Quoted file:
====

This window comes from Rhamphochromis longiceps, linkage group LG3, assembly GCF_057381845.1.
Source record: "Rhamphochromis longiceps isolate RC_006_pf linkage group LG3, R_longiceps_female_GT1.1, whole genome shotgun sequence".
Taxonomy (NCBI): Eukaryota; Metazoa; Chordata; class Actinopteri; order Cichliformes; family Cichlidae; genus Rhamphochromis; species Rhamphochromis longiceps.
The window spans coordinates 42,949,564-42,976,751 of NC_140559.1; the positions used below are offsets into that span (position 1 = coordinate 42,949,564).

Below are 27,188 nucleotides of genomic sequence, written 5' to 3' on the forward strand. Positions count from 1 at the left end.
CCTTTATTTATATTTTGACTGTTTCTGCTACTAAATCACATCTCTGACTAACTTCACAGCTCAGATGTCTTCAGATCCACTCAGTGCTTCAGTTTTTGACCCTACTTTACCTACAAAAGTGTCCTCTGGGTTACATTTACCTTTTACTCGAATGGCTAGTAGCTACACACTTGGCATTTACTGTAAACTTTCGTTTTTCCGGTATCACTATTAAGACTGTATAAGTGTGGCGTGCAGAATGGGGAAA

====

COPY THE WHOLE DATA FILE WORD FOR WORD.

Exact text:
This window comes from Rhamphochromis longiceps, linkage group LG3, assembly GCF_057381845.1.
Source record: "Rhamphochromis longiceps isolate RC_006_pf linkage group LG3, R_longiceps_female_GT1.1, whole genome shotgun sequence".
Taxonomy (NCBI): Eukaryota; Metazoa; Chordata; class Actinopteri; order Cichliformes; family Cichlidae; genus Rhamphochromis; species Rhamphochromis longiceps.
The window spans coordinates 42,949,564-42,976,751 of NC_140559.1; the positions used below are offsets into that span (position 1 = coordinate 42,949,564).

Below are 27,188 nucleotides of genomic sequence, written 5' to 3' on the forward strand. Positions count from 1 at the left end.
CCTTTATTTATATTTTGACTGTTTCTGCTACTAAATCACATCTCTGACTAACTTCACAGCTCAGATGTCTTCAGATCCACTCAGTGCTTCAGTTTTTGACCCTACTTTACCTACAAAAGTGTCCTCTGGGTTACATTTACCTTTTACTCGAATGGCTAGTAGCTACACACTTGGCATTTACTGTAAACTTTCGTTTTTCCGGTATCACTATTAAGACTGTATAAGTGTGGCGTGCAGAATGGGGAAA